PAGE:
By Dan Gephart, June 30, 2020
Inspectors general have a penchant lately for making headlines. During one short period a couple of weeks ago, one news site had three different stories about IGs. There was a warning from IGs about stimulus plan oversight, a request from the House for agency IGs to review their agencies’ reopening plans, and follow-ups on the recent firing of a State Department’s Inspector General Steve Linick.
The work of Inspectors General is critical to government efficiency, yet there is still a lot of mystery – even within the federal government — about what they do and, more importantly, the tremendous resources they can provide, especially for those of you in FELTG Nation, whether you’re HR professionals, EEO specialists, attorneys, supervisors, or union reps.
FELTG’s newest instructor Scott Boehm (pictured above), who has 32 years of leadership experience with the Department of Defense and Intelligence Community, including 19 years with federal Offices of Inspectors General, explained why: “Two factors cause this: One, a lack of OIG outreach and annual project planning with stakeholders; and two, an inherent ‘gotcha’ mentality within many OIGs.”
“There is an old joke about OIGs,” Scott said. “What are the two lies told when someone from the OIG shows up? One, I’m with the OIG and I’m here to help; and two, we’re really glad to see you.”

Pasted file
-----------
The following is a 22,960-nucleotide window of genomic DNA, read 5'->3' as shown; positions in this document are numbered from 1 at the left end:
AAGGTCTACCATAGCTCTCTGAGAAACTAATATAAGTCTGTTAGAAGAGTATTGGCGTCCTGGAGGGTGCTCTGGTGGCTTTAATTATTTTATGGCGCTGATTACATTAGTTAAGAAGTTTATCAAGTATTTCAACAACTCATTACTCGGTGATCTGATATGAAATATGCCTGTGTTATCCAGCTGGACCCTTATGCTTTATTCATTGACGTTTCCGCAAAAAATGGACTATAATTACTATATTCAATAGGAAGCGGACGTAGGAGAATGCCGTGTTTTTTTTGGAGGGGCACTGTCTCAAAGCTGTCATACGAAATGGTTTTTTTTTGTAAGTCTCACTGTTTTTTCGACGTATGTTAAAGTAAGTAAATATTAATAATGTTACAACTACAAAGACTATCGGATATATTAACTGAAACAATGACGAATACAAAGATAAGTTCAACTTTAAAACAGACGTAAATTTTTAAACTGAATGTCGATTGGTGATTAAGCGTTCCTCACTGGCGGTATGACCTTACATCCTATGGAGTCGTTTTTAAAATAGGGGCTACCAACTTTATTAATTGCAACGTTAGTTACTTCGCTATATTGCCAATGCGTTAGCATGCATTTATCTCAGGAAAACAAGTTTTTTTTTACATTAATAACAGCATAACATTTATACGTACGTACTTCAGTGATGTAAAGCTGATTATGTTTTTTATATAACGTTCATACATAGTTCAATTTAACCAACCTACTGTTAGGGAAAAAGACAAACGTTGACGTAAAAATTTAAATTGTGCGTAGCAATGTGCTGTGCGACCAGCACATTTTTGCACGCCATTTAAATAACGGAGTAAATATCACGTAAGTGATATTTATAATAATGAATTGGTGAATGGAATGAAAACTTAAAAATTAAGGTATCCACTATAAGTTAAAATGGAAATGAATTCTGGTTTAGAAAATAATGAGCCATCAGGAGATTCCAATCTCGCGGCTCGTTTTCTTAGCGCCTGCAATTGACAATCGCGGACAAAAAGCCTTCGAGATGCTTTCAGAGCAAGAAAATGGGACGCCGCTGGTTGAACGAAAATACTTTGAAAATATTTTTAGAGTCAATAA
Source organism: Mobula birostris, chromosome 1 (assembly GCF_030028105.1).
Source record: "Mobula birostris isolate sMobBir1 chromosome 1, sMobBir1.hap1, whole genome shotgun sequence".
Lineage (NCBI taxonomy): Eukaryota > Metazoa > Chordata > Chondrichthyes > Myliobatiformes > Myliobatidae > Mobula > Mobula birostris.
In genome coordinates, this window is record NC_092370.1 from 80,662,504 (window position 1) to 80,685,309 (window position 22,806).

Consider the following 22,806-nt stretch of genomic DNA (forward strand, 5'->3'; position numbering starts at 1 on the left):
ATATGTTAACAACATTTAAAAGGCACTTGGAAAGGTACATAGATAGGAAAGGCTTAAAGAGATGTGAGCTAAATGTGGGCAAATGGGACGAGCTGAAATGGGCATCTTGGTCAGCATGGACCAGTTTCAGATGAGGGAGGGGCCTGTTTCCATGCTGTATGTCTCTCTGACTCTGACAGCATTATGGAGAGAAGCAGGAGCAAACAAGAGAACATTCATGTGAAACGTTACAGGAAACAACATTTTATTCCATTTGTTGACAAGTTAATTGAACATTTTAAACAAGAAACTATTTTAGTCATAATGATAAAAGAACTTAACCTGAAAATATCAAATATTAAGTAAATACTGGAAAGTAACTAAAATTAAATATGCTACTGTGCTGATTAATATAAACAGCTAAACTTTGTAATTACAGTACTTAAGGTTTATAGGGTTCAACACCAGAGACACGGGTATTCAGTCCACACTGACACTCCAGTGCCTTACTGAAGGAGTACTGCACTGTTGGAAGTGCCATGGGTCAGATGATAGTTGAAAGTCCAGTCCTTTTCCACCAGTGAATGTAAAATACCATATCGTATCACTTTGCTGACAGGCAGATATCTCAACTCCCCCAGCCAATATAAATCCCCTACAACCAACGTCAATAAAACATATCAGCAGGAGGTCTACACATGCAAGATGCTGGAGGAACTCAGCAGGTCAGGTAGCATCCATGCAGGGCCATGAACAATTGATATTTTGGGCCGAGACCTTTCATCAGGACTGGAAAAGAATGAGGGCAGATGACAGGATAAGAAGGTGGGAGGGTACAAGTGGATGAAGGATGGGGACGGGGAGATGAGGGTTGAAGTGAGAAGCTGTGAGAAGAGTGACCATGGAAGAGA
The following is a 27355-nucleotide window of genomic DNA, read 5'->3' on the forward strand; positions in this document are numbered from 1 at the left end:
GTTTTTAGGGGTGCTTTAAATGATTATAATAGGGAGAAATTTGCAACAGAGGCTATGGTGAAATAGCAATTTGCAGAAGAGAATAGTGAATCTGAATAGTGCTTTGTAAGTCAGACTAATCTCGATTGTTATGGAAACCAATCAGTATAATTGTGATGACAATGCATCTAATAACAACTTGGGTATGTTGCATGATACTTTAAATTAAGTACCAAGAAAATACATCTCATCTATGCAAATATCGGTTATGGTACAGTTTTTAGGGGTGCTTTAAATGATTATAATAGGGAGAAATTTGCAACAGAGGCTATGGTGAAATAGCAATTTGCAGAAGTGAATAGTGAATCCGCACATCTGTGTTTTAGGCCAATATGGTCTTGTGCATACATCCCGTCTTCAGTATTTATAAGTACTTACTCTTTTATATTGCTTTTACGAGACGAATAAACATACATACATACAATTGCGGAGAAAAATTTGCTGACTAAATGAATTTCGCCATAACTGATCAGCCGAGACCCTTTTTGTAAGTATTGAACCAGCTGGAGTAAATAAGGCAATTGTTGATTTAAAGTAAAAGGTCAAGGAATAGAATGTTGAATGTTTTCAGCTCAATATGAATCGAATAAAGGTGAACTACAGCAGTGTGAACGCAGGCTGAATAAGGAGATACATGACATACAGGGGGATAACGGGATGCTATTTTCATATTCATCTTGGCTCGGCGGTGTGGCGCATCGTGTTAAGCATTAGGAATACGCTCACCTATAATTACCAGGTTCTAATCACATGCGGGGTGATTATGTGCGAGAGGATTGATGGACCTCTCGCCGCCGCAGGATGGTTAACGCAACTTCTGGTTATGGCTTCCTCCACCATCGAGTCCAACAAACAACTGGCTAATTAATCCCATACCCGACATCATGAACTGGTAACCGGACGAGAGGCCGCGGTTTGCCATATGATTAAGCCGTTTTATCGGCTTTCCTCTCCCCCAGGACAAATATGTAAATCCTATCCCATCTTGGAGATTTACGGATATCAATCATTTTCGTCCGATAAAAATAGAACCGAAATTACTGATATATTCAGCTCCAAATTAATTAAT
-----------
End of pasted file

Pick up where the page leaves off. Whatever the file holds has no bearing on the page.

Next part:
During his first presentation for FELTG, Understanding and Working with Your Agency’s OIG, Scott will explain how the OIGs’ mission overlaps or interconnects with your office’s mission. The session will take place on July 30, as part of FELTG’s conference-like (but not a conference) Federal Workplace 2020: Accountability, Challenges, and Trends During the COVID-19 Pandemic.
Scott graduated from the University of Notre Dame, which he attended on a four-year Army ROTC scholarship. He received a Regular Army commission, earned his rating as a Blackhawk pilot, and served for 10 years in Europe, the Middle East, and the United States as an Aviation and Military Intelligence officer.
FELTG Nation, meet Scott Boehm.
DG: What lessons, advice or experiences from your military career had the most impact on your federal civilian career?
SB: As a young Army officer, I had the privilege of observing and learning from some of the greatest leaders our nation has produced these past 35 years. And it is all about leadership. When federal government supervisors and employees do not display leadership, the system breaks down.
True leaders continually display four characteristics: moral courage (integrity), accountability, empathy, and humility.